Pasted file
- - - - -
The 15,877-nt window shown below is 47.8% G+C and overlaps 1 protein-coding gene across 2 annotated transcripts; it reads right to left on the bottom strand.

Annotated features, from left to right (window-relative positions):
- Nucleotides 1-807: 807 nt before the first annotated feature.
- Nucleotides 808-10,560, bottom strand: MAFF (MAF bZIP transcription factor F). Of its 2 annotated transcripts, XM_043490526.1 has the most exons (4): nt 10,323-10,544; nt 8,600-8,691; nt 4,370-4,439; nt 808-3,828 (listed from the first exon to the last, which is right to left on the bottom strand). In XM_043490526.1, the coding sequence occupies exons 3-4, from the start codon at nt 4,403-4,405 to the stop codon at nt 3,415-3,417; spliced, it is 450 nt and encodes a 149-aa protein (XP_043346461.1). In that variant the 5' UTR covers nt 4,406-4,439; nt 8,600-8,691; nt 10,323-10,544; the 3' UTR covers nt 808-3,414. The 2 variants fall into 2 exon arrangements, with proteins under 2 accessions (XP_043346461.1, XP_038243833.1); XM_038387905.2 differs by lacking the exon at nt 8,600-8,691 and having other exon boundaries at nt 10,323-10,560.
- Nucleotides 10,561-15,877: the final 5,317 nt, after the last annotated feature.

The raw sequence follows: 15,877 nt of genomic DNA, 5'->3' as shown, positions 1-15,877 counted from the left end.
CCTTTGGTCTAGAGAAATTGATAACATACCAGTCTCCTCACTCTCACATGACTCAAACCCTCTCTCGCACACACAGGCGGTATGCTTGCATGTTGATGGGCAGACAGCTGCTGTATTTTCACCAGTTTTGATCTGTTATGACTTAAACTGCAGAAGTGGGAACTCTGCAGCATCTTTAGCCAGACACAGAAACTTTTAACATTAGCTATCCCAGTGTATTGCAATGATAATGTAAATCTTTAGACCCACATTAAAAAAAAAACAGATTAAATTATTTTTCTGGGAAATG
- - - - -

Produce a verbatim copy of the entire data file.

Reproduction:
The 15,877-nt window shown below is 47.8% G+C and overlaps 1 protein-coding gene across 2 annotated transcripts; it reads right to left on the bottom strand.

Annotated features, from left to right (window-relative positions):
- Nucleotides 1-807: 807 nt before the first annotated feature.
- Nucleotides 808-10,560, bottom strand: MAFF (MAF bZIP transcription factor F). Of its 2 annotated transcripts, XM_043490526.1 has the most exons (4): nt 10,323-10,544; nt 8,600-8,691; nt 4,370-4,439; nt 808-3,828 (listed from the first exon to the last, which is right to left on the bottom strand). In XM_043490526.1, the coding sequence occupies exons 3-4, from the start codon at nt 4,403-4,405 to the stop codon at nt 3,415-3,417; spliced, it is 450 nt and encodes a 149-aa protein (XP_043346461.1). In that variant the 5' UTR covers nt 4,406-4,439; nt 8,600-8,691; nt 10,323-10,544; the 3' UTR covers nt 808-3,414. The 2 variants fall into 2 exon arrangements, with proteins under 2 accessions (XP_043346461.1, XP_038243833.1); XM_038387905.2 differs by lacking the exon at nt 8,600-8,691 and having other exon boundaries at nt 10,323-10,560.
- Nucleotides 10,561-15,877: the final 5,317 nt, after the last annotated feature.

The raw sequence follows: 15,877 nt of genomic DNA, 5'->3' as shown, positions 1-15,877 counted from the left end.
CCTTTGGTCTAGAGAAATTGATAACATACCAGTCTCCTCACTCTCACATGACTCAAACCCTCTCTCGCACACACAGGCGGTATGCTTGCATGTTGATGGGCAGACAGCTGCTGTATTTTCACCAGTTTTGATCTGTTATGACTTAAACTGCAGAAGTGGGAACTCTGCAGCATCTTTAGCCAGACACAGAAACTTTTAACATTAGCTATCCCAGTGTATTGCAATGATAATGTAAATCTTTAGACCCACATTAAAAAAAAAACAGATTAAATTATTTTTCTGGGAAATG